.Nigeria economy

•Current fiscal distress may  threaten Nigeria’s sovereignty

•More Nigerians to fall below  poverty level

•How to save Nigeria

By Babajide Komolafe, Economy Editor, Udeme Akpan, Peter Egwuatu, Yinka Kolawole & Gabriel Ewepo

The worsening finances of the Federal Government, reflected in declining revenue, increased borrowing and debt service, will impact more misery on Nigerians, prominent economy experts and civil society groups have warned.

 The  warning is coming on the heels of recent  revelations by the Minister of Finance, Budget and National Planning, Mrs. Zainab Ahmed, that the FG, recorded a N3.09 trillion deficit in its 2022 budget implementation in four months, from  January and April,  as subsidy on fuel gulped N1.94 trillion, exceeding revenue for the period by 19 per cent.

 Speaking at the Public Consultative Forum on the draft federal government 2023 – 2025 Medium Term Fiscal Framework & Fiscal Strategy, in Abuja, Ahmed said,  “As of April 2022, FGN’s retained revenue was only N1.63 trillion, 49% of the prorata target of N3.32 trillion,” adding, “The actual spending as of April 31st was N4.72 trillion.”

Out of the N4. 72 trillion, Ahmed explained that N1.94 trillion was spent on debt service; N1.26 trillion on Personnel costs, including Pensions; and N773.63 billion on capital expenditure.

This development, which follows a pattern, that led to the doubling of  the national debt to N41.6 trillion at the end of March 31st, 2022  from N12.6 trillion at the end of 2015 as well as the continued depreciation of the naira and rise in  inflation to 18.6 per cent in June. It adds to the reason for the high unemployment rate of 33 per cent and widespread poverty in country, experts who spoke to Vanguard said.

While also outlining measures to address the downward economic trend and its impact on the welfare of the people, the experts, however  warned Nigerians to brace up for increased hardship should the FG persist in its spending and borrowing spree.

Less provision of critical infrastructure, amenities

In this regard, the Director General, Lagos Chamber of Commerce and Industry (LCCI), Dr. Chinenye Almona, stated:”In the face of rising debt servicing costs accompanied with dwindling revenue, provision of critical infrastructure and amenities like healthcare services, education, power, roads, and security will be hard hit as funding shrinks.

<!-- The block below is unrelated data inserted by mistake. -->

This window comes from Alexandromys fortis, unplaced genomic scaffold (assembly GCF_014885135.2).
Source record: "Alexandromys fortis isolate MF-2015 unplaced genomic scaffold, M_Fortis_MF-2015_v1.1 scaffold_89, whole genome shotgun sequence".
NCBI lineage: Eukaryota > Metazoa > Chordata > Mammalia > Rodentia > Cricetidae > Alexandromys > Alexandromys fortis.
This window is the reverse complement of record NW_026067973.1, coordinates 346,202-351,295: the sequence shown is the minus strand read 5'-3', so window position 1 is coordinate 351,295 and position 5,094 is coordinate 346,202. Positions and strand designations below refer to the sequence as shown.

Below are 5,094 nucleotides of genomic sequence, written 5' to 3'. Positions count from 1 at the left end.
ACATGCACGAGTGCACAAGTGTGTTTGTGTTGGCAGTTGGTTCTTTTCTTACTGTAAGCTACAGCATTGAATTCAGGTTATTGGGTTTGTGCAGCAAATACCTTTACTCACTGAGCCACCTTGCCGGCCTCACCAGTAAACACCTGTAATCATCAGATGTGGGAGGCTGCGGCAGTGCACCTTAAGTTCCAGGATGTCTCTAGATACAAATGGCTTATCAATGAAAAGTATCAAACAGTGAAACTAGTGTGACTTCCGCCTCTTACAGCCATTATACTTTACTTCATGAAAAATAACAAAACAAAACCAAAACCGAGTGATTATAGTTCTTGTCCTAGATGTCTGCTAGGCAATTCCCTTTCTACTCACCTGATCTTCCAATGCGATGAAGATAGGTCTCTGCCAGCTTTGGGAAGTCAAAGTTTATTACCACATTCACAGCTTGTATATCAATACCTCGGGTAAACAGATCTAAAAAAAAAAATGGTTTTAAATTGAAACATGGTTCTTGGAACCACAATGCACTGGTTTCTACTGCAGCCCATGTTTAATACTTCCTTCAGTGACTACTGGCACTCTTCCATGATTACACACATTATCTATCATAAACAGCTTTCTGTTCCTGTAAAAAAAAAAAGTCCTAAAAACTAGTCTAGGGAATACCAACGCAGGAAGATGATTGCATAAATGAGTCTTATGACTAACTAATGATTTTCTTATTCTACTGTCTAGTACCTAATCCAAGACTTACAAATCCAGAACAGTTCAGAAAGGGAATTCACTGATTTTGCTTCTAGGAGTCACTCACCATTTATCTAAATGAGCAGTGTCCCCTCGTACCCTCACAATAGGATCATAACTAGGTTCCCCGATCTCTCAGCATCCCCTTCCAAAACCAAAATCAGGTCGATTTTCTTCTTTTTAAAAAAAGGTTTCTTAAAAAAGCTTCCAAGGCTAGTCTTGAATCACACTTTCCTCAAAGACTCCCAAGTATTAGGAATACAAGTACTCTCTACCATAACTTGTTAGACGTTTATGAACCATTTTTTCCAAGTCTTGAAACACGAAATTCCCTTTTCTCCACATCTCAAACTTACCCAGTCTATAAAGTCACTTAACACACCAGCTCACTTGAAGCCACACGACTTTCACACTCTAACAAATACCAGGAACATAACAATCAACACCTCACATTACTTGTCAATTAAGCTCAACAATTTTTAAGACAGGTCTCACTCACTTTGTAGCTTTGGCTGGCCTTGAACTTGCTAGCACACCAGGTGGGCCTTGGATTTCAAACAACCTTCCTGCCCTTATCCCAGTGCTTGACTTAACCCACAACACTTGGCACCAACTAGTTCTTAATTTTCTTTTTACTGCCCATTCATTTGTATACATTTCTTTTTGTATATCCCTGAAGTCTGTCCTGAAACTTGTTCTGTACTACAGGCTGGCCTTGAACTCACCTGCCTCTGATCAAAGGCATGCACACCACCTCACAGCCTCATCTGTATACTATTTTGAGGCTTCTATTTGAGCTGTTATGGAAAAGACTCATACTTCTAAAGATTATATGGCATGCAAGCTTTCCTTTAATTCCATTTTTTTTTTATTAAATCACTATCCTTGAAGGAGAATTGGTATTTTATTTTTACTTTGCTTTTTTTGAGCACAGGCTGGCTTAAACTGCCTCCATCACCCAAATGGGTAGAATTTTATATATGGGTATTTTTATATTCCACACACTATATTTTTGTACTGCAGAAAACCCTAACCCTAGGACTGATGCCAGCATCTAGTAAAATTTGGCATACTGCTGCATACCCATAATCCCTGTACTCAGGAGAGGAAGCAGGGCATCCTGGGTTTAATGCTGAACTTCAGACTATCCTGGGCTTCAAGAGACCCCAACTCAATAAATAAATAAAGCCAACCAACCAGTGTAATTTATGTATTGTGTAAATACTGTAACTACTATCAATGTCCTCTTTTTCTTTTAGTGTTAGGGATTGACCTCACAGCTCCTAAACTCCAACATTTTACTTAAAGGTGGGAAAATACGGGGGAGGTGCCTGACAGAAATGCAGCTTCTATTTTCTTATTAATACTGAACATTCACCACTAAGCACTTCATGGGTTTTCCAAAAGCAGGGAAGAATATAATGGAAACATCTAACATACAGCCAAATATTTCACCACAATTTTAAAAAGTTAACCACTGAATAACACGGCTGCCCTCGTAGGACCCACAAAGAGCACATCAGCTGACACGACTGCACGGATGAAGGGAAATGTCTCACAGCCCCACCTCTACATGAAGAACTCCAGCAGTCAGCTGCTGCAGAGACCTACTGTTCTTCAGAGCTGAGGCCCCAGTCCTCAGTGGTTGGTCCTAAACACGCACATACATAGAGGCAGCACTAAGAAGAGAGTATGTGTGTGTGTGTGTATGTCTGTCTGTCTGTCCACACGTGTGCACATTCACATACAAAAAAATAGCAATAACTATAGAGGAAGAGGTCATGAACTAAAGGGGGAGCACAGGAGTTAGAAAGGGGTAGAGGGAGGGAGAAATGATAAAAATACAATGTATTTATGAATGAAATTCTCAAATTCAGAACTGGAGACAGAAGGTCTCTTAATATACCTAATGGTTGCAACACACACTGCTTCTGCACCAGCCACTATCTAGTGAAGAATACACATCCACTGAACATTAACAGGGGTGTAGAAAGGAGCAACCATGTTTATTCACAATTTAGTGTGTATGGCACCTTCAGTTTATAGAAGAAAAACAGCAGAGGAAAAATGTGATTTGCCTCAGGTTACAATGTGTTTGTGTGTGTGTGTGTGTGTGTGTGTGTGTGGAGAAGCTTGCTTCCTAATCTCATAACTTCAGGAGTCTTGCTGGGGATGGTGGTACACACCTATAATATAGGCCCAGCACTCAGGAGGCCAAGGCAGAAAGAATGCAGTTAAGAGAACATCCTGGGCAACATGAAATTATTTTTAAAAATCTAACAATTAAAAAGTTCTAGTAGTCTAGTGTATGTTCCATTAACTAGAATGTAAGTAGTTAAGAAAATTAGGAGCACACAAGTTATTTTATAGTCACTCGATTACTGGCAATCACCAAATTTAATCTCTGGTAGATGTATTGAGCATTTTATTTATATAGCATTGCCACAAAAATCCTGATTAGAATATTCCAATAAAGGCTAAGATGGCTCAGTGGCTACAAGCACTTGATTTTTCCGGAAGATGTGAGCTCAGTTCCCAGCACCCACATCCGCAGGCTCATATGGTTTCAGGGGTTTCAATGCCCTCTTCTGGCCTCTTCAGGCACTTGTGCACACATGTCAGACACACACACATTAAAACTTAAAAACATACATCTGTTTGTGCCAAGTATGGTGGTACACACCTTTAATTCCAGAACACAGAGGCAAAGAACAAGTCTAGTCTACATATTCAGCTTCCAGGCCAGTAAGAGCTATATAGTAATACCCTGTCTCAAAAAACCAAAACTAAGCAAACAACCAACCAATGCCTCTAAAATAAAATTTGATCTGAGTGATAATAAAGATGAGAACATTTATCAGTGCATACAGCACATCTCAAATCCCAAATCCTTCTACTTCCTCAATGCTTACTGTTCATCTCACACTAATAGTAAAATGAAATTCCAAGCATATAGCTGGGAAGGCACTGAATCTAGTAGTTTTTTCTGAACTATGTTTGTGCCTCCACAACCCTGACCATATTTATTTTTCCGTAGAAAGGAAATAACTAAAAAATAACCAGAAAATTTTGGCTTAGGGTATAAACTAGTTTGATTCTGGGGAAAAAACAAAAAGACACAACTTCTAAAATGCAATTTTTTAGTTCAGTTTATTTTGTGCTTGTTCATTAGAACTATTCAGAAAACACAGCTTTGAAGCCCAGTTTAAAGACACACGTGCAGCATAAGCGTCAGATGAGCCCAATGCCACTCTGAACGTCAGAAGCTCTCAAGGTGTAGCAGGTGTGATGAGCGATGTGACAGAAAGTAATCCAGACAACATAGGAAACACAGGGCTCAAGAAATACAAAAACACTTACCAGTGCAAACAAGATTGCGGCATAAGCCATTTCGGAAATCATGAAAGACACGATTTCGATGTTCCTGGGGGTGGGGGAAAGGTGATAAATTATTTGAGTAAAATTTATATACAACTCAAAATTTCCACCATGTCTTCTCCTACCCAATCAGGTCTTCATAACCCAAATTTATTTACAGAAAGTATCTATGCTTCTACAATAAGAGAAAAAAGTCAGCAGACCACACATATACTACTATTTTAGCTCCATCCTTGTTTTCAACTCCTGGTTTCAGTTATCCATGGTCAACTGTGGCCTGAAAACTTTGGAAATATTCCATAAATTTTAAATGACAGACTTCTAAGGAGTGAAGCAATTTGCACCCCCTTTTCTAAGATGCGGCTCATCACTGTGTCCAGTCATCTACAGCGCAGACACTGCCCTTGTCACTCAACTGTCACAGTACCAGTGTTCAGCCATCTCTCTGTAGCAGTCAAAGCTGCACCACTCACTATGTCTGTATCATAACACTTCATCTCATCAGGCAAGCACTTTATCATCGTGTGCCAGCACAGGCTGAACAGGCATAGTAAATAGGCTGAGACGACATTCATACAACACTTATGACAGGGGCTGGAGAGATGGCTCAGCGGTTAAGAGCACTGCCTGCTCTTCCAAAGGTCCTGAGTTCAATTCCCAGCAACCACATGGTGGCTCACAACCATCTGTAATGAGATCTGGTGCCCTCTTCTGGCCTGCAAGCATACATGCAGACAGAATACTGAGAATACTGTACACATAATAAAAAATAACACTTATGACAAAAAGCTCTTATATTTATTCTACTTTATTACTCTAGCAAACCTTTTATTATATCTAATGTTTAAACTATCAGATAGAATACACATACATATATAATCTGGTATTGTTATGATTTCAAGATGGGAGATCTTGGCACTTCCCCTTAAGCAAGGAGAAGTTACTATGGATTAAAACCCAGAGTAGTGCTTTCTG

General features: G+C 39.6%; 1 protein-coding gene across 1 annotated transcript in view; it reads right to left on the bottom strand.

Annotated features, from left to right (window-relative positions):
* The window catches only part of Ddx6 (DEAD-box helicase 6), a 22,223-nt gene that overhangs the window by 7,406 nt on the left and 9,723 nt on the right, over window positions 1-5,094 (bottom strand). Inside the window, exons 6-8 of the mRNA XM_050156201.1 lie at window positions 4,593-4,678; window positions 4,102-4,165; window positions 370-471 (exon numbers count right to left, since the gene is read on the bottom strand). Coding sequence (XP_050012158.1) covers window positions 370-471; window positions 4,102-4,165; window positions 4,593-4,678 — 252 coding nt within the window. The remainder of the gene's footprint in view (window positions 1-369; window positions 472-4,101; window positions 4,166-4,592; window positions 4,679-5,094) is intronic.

We see the unfortunate closure of our universities since February and till now no respite in sight.

 Reinforcing this position, Dr. Bayo Adedokun of the Department of Economics, University of Lagos, explained, “If government revenue dips, it will affect all the various sectors of the economy, especially Economic Affairs, which by categorization involves, agriculture, works and infrastructure, transportation, commerce, industry and solid minerals, once these sectors are affected, they can’t create jobs directly and remotely as a result of dwindling govt revenue.”

Adedokun, who is a trade, finance and development expert,  added that, “The issue of mounting debt servicing, it is no longer sustainable to use all the revenue to pay debt charges, it will have crowding-out effect on all other sectors such as education, health and social welfare, infrastructural development will be negatively affected, thereby creating wider infrastructural gap in the economy.”

Weak purchasing power & job losses

Similarly,  CEO, Centre for the Promotion of Private Enterprise (CPPE), Dr. Muda Yusuf, said:  “The prevailing economic conditions portend a very disturbing outlook for the welfare of the average citizen.

“Weakening revenue performance,  growing fiscal deficit and rising debt service burden are indications of a vicious cycle of fiscal vulnerabilities.

“The implications for citizens and investors are far reaching and include the following:

•Mounting inflationary pressures.

•Weakening purchasing power.

•Worsening poverty conditions.

•Widening inequality.

•Further depreciation of the currency.

•Deteriorating balance of payments position.

•Escalating operating and production costs.

•Ability of governments to meet financial obligations , including payment of salaries will be undermined.

•Capacity of employers to retain and create jobs will be constrained.”

“The extreme hardship that citizens are currently experiencing is partly traceable to the impact of FG’s fiscal rascality.”, said David Adonri, Vice Executive Chairman, Highcap Securities Limited, stressing that  the current fiscal distress of FG arising from structural failures and monetary distress due to forex illiquidity have brought misery to the citizens.

“Most worrisome is the reckless  borrowing by FG from the CBN through Ways and Means advances which stands at about N21 trillion. This is about 50% of FG’s total debt exposure of N41 trillion. It fuels inflation because this credit is not predicated on any principle of money creation. It is not tied to production but mainly to finance consumption.

“If the current fiscal distress of FG leads to sovereign default, foreign creditors whose funds are currently trapped in Nigeria, can threaten the country’s sovereignty by seizing public assets. Foreign lines of credit can be cut off and Nigeria’s letters of credit may no longer be honoured. If that happens, the impact on production and availability of imported merchandise is better not imagined.